Statewide initiative encourages exploration, education on Erie Canal system
OSWEGO — A group of intrepid Oswego County paddlers will embark this weekend on one leg of a new statewide challenge designed to connect New Yorkers with the history of their local waterways.
Officials from the Erie Canalway National Heritage Corridor (ECNHC) earlier this month announced the launch of the Canalway Challenge, one of many initiatives running concurrently with the Erie Canal’s ongoing bicentennial celebration.
Bicyclers, paddlers, runners, hikers and walkers of all ages are invited this summer to “set their sights on fun and adventure” along the 524-mile New York State Canal System.
“The Canalway Challenge offers a new invitation for people to enjoy the scenic beauty and incredible recreational opportunities along the waterway,” said New York State Canal Corporation Director Brian Stratton, himself a SUNY Oswego graduate. “This is a fun and multidimensional challenge everyone should take the opportunity to embrace.”
A new, fun offering on the Oswego County waterways? You better believe Minetto’s Dick Drosse is all over it.
“Whether you paddle, hike or ride your bike — it doesn’t matter,” Drosse said. “This is a fun and healthy way to get out and enjoy the scenery and historic sites along the canals. The Canalway Challenge is a nice way of promoting the canal, our local history and our community.”
An avid kayaker and member of the Oswego Yakkers paddling group, Drosse and his wife Naneen for more than a decade have spearheaded numerous conservation and environmental enrichment programs in Oswego County.
Whether it’s pulling out (by hand) invasive water chestnuts from the Oswego River, planning exciting and innovative annual Earth Day activities with the Oswego County Green Team or leading the charge to protect the Great Bear Springs Recreational Area, the Drosses looked at the Canalway Challenge like everything else: with an eye towards improving their local community.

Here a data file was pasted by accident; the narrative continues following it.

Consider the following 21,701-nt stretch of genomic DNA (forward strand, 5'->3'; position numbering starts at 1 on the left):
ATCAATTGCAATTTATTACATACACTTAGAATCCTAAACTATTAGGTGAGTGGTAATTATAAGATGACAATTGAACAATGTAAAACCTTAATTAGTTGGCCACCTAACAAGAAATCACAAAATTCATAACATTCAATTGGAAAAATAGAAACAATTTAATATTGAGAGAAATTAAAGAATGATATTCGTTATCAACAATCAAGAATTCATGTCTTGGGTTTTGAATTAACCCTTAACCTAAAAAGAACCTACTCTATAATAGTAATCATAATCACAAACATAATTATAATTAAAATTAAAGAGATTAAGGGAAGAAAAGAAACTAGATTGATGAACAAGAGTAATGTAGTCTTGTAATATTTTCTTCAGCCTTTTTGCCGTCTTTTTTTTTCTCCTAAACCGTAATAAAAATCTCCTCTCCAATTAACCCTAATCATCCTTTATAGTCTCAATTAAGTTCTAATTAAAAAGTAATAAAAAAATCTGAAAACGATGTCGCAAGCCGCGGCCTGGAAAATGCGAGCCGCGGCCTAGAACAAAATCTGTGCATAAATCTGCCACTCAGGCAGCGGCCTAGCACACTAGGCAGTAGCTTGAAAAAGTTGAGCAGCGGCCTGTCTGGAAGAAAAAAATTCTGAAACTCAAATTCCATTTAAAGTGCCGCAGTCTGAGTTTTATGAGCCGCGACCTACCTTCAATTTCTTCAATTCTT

Drosse said he and Naneen pushed the ECNHC last year to include the entirety of the New York State Canal System in the Canalway Challenge, originally slated to consist of just the 365-mile Erie Canal.
Now, enthusiasts along the Champlain, Cayuga-Seneca and Oswego Canal can get in on the fun, starting this weekend.
Jennifer Mays, owner and operator of Oswego Expeditions, knows the rivers, lakes, streams and creeks of Oswego County better than just about anyone and says events like the Canalway Challenge help encourage residents to “keep our waterways and trails clean, safe and accessible.”
“Outdoor recreation on the Oswego Canal has the potential to be a huge economic driver that will significantly improve the local communities physical and economic health,” said Mays, whose company specializes in tours showcasing the best of Oswego County’s natural resources with her elite guidance and skill on the water. “I am very excited to be partnered with the Erie Canalway National Heritage Corridor on this positive movement and look forward to seeing the positive impact this challenge will have on the communities along the Oswego Canal.”
The Oswego Yakkers will be joining the Canalway Challenge this Saturday, June 15, to paddle from Fulton’s Indian Point to Minetto River View Park and group leaders are encouraging anyone interested to join them for a fun day on the water.
The group will meet at 9:30 a.m. at Indian Point and paddle from Fulton to Minetto with a tailgate lunch at the finish line. If interested, contact email@example.com
Ground was broken on the Erie Canal in 1817 and state Canal officials are in the midst of a seven-year-long bicentennial celebration, slated to culminate in 2025
Participants are encouraged to share their experience on social media using the hashtag #canalwaychallenge and tag their favorite miles #favorite15. Participants can also join the Canalway Challenge Facebook group, facebook.com/groups/canalwaychallenge, to show off special moments, share photos, and ask questions.